SAT adjustments

Posted on

While the SAT has been an integral part of the college application process for decades, recently school administrators in both high schools and college have adjusted in order to deal with rising pressures to “teach to the test” by adjusting curriculums and how strongly colleges weigh the SAT as a part of their admissions process.  While once one of the strongest deciding factors that schools have used to determine if a student had a spot at their program, schools have now lessened the weight they carry as a part of the admissions process and high schools have adjusted.  Over three hundred colleges and universities no longer require students to submit standardized test scores as a part of the admissions process including schools like American University, Hamilton College, numerous state schools, and a majority of NESCAC schools including Trinity College.   The value of the SAT has been compromised by the advantages of richer students whose families can afford for them to spend thousands of dollars on classes outside of school that specifically teach them how to do well on the SAT, and colleges have began looking more at a student’s GPA, extracurricular activities, and personal essays.  While most colleges still hold the SAT in high regard, some high schools have began adjusting their methods so as to not stress out students as they prepare for the SAT.  When I spoke with Stephen Wallace he said he found that most students are stressed out by the SAT, and while this is not a new pattern by any means, he believes that teaching directly to the test does not necessarily guarantee higher test scores.  What students need is the ability to diversify their education in order to maintain an interest in school and remain motivated.

In 2005, the SAT made a major modification to the test that changed what students had to learn and allowed teachers to instruct more traditional English lessons and away from an entirely test oriented environment.  The addition of the writing section forced students to learn how to properly write a major essay instead of being able to identify a grammatically correct statement or a vocabulary word.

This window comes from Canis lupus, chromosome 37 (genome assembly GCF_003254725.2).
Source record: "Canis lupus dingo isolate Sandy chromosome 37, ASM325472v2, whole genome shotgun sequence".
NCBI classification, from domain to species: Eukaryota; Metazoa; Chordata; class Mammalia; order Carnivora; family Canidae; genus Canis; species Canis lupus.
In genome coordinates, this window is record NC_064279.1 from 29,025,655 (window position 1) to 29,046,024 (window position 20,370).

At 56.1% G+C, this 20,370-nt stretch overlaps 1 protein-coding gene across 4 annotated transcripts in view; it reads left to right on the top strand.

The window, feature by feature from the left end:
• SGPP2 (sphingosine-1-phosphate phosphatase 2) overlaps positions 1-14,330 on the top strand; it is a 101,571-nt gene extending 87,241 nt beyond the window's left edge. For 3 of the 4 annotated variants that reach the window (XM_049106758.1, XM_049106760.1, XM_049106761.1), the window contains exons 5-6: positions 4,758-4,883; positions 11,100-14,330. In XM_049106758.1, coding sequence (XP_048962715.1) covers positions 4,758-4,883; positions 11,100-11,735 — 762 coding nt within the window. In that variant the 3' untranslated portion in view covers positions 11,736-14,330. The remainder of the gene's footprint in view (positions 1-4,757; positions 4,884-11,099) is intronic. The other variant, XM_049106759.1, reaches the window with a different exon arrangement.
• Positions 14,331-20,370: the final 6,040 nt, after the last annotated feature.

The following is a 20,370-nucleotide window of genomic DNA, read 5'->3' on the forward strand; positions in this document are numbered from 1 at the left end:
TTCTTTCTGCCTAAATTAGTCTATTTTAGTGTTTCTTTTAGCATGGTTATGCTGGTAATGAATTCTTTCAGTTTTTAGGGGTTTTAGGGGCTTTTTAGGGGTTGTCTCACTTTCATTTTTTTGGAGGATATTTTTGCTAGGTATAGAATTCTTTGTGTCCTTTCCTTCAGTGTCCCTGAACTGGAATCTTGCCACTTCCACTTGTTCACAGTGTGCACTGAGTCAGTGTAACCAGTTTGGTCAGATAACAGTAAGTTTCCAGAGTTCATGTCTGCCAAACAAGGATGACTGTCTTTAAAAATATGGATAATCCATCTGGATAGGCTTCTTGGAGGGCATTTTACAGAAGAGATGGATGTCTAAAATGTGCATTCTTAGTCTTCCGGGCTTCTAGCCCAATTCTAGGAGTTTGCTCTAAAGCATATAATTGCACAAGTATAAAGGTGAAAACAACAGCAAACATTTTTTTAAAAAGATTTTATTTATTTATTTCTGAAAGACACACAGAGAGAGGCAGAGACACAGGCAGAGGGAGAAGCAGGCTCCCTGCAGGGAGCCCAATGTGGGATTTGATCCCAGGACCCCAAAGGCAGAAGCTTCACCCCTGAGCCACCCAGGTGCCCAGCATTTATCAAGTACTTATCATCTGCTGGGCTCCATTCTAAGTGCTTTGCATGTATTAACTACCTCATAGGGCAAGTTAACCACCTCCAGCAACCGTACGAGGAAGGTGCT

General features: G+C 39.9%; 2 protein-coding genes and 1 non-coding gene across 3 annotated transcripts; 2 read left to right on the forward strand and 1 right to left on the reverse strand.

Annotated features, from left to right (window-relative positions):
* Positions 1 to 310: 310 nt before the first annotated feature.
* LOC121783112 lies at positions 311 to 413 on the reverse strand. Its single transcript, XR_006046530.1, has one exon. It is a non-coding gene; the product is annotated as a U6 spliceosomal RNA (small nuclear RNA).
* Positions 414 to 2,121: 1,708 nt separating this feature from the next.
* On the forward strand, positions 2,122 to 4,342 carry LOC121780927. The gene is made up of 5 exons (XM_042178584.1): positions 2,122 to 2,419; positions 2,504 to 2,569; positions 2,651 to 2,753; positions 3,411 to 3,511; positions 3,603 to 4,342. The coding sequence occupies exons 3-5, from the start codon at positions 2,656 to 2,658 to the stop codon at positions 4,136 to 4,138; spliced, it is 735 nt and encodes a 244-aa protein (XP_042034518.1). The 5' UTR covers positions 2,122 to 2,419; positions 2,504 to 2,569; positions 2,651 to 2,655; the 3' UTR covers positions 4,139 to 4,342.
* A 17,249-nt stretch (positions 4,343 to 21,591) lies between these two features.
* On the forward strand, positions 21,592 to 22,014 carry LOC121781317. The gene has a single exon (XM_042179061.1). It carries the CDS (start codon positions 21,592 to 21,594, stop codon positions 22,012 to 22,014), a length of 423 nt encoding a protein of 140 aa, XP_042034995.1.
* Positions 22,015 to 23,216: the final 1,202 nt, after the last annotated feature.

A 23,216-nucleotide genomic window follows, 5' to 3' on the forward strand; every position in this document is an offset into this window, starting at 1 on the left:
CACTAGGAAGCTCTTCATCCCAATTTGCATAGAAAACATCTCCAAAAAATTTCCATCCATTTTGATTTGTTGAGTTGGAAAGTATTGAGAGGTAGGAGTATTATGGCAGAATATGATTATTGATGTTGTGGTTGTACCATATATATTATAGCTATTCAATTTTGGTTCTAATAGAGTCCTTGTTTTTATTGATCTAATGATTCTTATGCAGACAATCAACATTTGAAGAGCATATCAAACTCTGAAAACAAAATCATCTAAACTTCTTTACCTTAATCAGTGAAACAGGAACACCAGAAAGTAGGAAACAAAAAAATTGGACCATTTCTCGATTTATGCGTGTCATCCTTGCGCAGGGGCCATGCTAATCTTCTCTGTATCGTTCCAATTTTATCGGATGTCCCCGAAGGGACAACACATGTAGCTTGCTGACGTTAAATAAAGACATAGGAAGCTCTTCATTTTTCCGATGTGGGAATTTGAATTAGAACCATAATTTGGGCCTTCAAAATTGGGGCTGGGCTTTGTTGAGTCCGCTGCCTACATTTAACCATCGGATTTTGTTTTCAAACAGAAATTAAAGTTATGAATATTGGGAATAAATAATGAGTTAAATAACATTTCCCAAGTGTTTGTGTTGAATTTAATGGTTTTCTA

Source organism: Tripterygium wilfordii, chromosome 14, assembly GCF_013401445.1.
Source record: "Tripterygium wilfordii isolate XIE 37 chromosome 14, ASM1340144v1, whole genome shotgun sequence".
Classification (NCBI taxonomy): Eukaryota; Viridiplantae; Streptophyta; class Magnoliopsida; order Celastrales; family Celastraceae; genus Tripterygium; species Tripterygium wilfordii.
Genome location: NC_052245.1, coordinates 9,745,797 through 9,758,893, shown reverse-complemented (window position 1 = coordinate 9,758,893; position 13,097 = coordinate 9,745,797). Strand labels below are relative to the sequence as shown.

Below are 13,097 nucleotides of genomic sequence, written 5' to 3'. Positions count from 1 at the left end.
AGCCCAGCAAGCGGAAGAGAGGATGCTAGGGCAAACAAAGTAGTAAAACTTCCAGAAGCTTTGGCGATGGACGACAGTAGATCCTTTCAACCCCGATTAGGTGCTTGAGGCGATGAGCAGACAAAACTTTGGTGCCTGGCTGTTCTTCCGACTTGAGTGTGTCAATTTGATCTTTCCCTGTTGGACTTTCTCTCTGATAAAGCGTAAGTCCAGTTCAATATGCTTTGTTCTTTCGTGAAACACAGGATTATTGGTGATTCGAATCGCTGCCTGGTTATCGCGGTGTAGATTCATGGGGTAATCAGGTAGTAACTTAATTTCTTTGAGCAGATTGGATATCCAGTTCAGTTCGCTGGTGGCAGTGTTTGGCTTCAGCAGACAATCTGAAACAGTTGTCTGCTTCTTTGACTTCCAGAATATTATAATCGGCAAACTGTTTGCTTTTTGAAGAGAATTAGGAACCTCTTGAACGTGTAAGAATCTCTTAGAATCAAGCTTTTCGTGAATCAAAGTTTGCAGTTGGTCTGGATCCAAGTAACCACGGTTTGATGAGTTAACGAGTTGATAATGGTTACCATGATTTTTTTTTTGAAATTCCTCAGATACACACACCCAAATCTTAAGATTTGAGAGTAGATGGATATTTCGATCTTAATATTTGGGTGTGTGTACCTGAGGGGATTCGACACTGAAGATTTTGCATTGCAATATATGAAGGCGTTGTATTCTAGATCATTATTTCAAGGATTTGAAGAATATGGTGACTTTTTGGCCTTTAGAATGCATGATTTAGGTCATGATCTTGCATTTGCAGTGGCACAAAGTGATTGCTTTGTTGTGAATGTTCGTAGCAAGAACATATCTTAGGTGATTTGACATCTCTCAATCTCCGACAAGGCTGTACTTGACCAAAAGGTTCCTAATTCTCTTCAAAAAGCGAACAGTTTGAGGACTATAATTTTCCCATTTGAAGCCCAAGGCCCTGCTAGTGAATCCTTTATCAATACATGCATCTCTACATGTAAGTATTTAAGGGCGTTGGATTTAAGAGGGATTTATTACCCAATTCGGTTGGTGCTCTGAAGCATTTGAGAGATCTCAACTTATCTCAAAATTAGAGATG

Gewertz, Catherine. “SAT Scores: A Gauge of College Readiness?” 14 Sept. 2011. Web. 1 Apr. 2012.

Robelen, Erik. “Budget Pact Deals Blow to Literacy, History Programs.” 13 Apr. 2011. Web.

Wallace, Stephen Gray: Former CEO of Students Against Destructive Decisions.  Author The Reality Gap.

2 thoughts on “SAT adjustments”

  1. I think that your draft essay so far is really good but I am unsure of where you are going with your paper. Are you talking about how the SAT has changed from the start of the SAT to now? Or are you talking about the problems with the SATs? I think your thesis could be much clearer and that you should present a concise argument. I definitely think your information about the SATs are relevant and important. I like how you describe the SATs and how schools are finding the SATs less important for admissions. You definitely need to make your research question more clear in your paper and your thesis more clear. With doing that, I think your paper will be much stronger.

  2. Charlie,

    I think this is a great research topic idea because it is true that the value placed on SATs on college applications has shifted. You do need to make it a little bit more clear and specifically define your research question. Also, you did not make any real references to sources in this draft essay but I am assuming you will do that in the future, which could be really helpful in answering your research question. I am sure there are good sources available that you can use to obtain information about the SATs and whether or not teachers have been adjusting the curriculum of school. Good job!

Comments are closed.